Scrutiny of Brain Process May Explain Autism Patterns in Children with ASD

A study published February 27 in BioMed Central’s open access journal BMC Medicine,  by researchers from Boston Children’s Hospital have found a structural disparity in brain connections.  Using a “network analysis” like that used to study airlines or electrical grids, may help in understanding some typical behaviors in autism.

A look at how the brain deals with information finds a distinctive prototype in children with autism spectrum disorders. Compared with neurotypical children, those with autism have numerous superfluous connections between adjoining brain areas at the expense of long-distance links.

Jurrian Peters, MD, of the Department of Neurology at Boston Children’s Hospital, who is co-first author of the paper with Maxime Taquet, a PhD student in Boston Children’s Computational Radiology Laboratory says, “We examined brain networks as a whole in terms of their capacity to transfer and process information. What we found may well change the way we look at the brains of autistic children.”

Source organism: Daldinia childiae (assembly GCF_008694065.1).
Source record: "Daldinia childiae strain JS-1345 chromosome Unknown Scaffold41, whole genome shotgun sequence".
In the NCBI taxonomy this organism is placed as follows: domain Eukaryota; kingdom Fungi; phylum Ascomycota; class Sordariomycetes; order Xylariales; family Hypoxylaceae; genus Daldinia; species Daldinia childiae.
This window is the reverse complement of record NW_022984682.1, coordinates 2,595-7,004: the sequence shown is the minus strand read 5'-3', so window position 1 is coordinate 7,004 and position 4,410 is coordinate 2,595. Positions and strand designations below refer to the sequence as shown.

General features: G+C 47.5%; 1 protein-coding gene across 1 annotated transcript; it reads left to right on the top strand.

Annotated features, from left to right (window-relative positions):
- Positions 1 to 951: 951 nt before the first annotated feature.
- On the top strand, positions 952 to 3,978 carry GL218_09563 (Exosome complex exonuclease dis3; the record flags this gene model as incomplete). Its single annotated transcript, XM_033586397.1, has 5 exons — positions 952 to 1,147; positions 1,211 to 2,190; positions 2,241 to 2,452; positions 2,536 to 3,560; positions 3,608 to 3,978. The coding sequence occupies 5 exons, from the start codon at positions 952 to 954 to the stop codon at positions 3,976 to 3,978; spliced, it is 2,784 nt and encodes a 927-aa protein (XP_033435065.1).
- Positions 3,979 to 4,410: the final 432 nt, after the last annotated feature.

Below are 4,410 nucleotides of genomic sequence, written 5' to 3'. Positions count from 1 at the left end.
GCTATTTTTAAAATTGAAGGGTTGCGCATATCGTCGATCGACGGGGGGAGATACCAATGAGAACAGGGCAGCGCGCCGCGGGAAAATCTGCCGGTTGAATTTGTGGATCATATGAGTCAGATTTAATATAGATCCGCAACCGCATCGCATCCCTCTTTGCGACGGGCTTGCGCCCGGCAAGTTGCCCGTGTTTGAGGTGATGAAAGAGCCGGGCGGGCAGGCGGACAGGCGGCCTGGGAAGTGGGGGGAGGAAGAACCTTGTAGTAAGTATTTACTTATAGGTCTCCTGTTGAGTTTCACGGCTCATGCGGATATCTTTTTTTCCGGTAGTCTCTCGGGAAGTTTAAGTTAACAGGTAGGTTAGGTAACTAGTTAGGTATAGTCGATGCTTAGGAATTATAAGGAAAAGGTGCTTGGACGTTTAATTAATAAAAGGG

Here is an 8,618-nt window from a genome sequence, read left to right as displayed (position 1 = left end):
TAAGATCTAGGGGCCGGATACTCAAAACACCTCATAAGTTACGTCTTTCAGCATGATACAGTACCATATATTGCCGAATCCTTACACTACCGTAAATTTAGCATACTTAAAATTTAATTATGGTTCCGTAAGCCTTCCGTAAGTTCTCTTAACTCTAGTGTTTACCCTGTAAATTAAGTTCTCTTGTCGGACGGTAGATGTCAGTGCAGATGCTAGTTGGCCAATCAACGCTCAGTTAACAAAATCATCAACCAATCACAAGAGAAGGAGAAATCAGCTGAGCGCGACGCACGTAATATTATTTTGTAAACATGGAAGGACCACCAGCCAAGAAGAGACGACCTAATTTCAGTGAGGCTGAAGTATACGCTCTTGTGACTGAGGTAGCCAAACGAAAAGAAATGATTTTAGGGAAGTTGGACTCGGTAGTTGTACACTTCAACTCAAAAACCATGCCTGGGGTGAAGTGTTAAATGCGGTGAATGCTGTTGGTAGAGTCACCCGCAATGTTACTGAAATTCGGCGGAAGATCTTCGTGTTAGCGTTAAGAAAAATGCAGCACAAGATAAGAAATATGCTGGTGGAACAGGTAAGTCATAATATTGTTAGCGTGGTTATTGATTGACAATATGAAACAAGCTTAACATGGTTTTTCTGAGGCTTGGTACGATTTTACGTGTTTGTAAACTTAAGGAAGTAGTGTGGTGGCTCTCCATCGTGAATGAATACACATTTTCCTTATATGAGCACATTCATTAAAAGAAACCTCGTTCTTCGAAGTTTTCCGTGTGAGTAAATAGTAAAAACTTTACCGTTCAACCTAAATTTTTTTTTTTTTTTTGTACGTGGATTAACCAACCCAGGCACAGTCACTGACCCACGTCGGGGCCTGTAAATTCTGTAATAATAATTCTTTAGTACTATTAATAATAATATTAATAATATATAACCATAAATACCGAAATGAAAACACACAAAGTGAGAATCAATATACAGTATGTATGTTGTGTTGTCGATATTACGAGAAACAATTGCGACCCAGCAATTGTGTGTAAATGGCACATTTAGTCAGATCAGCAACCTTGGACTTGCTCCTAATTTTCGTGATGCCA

Peters, Taquet and senior authors Simon Warfield, PhD, of the Computational Radiology Laboratory andMustafa Sahin,MD, PhD, of Neurology, compared EEG recordings from two groups of autistic children: 16 children with classic autism, and 14 children whose autism is part of a genetic syndrome known as tuberous sclerosis complex (TSC). These readings were compared with EEGs from two control groups — 46 healthy neurotypical children and 29 children with TSC but not autism.

There were more short-range connections within different brain regions, in both groups with autism, but fewer connections linking far-flung areas.

This brain network that involves short-range over long-range connections is seemingly very consistent with autism’s characteristic cognitive profile, which typically is a child who excels at explicit, attentive tasks like memorizing maps, but who is unable to incorporate information from various brain areas into more coherent concepts.

Peters says, “For example, a child with autism may not understand why a face looks really angry, because his visual brain centers and emotional brain centers have less cross-talk. The brain cannot integrate these areas. It’s doing a lot with the information locally, but it’s not sending it out to the rest of the brain. It’s a simpler, less specialized network that’s more rigid, less able to respond to stimulation from the environment”.

The NIH Autism Center of Excellence recently announced a grant where Peters and his colleagues will repeat the analysis as part of a multicenter study, taking EEG recordings prospectively under uniform conditions.


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